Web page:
Shares of medical and dental products distributor Henry Schein (NASDAQ:HSIC) rose more than 4% yesterday following the company's announcement of Q4 (ended Dec. 25) and full-year financial results. Add this one to the "Wish I'd bought shares back then" file: The Melville, N.Y.-based company's stock has risen substantially from when I poked around a European acquisition back in June.

The reasons why the shares have done that are right there in the press release. Q4 sales jumped more than 26% year over year to $1.19 billion, a high for the company -- they managed a 9% jump even if you ignore the substantial effects of acquisitions. Not that you should: There's nothing wrong with growing a business via purchase as long as those purchases don't cost too much or dilute profits, and the latter certainly hasn't been the case.

Evidence: Net income rose nearly 7% over last year's levels to $37.9 million in the fourth quarter. (As was also the case in Q3, Henry Schein preferred investors note its adjusted numbers -- its actual reported profits were $29.6 million, which reflects a $13.2 million charge associated with Chiron's (NASDAQ:CHIR) well-documented inability to get its flu vaccine onto the market this winter. Chiron's a Henry Schein partner; the drug company isn't the only one that lost money.)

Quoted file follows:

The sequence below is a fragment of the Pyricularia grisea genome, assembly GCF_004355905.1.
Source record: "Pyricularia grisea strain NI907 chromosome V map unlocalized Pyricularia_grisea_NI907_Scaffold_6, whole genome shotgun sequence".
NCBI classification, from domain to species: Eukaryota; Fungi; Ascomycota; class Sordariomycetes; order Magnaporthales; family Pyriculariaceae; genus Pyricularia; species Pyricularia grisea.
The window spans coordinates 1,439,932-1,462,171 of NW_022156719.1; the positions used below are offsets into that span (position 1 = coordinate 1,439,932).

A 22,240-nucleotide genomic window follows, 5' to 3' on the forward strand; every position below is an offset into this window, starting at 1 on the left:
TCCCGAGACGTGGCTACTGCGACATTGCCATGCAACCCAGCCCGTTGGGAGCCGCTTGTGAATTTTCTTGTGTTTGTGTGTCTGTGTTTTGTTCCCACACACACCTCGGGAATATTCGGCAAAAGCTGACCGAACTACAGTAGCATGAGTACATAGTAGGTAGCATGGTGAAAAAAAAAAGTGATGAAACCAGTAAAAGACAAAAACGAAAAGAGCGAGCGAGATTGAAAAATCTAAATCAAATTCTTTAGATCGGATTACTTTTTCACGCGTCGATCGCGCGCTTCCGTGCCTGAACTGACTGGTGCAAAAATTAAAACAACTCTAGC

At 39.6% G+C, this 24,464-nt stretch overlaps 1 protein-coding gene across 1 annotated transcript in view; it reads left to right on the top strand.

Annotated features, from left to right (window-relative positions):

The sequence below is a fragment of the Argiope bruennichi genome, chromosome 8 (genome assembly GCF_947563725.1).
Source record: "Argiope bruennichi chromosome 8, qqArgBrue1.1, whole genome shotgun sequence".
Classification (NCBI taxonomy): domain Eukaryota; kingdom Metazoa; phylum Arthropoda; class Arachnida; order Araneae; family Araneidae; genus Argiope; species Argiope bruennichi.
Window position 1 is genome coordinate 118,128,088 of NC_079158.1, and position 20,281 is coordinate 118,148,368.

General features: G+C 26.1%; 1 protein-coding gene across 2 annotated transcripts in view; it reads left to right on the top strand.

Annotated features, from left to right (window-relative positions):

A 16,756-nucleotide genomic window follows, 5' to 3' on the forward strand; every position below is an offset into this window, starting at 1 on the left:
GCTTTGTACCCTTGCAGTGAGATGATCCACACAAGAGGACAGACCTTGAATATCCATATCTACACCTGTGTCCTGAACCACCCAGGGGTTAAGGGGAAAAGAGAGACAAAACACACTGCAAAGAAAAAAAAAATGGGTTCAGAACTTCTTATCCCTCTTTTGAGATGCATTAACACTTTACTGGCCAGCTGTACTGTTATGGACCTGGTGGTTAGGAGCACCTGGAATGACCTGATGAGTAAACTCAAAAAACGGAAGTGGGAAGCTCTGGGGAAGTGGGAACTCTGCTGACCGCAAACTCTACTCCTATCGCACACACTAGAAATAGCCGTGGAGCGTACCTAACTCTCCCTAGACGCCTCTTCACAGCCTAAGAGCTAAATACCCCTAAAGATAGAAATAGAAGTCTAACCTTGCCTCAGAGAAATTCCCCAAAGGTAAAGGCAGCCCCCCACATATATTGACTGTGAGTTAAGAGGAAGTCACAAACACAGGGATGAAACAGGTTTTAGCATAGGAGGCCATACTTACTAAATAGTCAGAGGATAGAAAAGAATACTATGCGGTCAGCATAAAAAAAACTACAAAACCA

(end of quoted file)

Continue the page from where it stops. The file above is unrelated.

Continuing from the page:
Looking ahead, Henry Schein is providing guidance that takes Chiron's continued problems into account (although we'll have to see how the just-lifted ban on Chiron's flu-shot production plant in the U.K. affects the situation). Management maintained previous 2005 numbers (issued before a 2-for-1 stock split, in case you're confused) of between $2 and $2.04 per share and provided for the possibility that the vaccine might not make it back on the market again this year, saying that EPS could be pulled down to the $1.73-$1.77 range should that happen.

That's a pretty big window for the company to fly through. Management seems to understand that, as it announced a share buyback today that'll provide it some cushion if it needs to "manage" EPS. (The company generates plenty of cash; so repurchasing shares isn't too tough.)

Given yesterday's upward move, investors seem happy enough with the deal and the apparently comforting revelation that the last four months have brought them mostly good news like acquisitions and new partnerships rather than more unforeseen, Chiron-like challenges.

Fool contributor Dave Marino-Nachison doesn't own any of the companies in this story.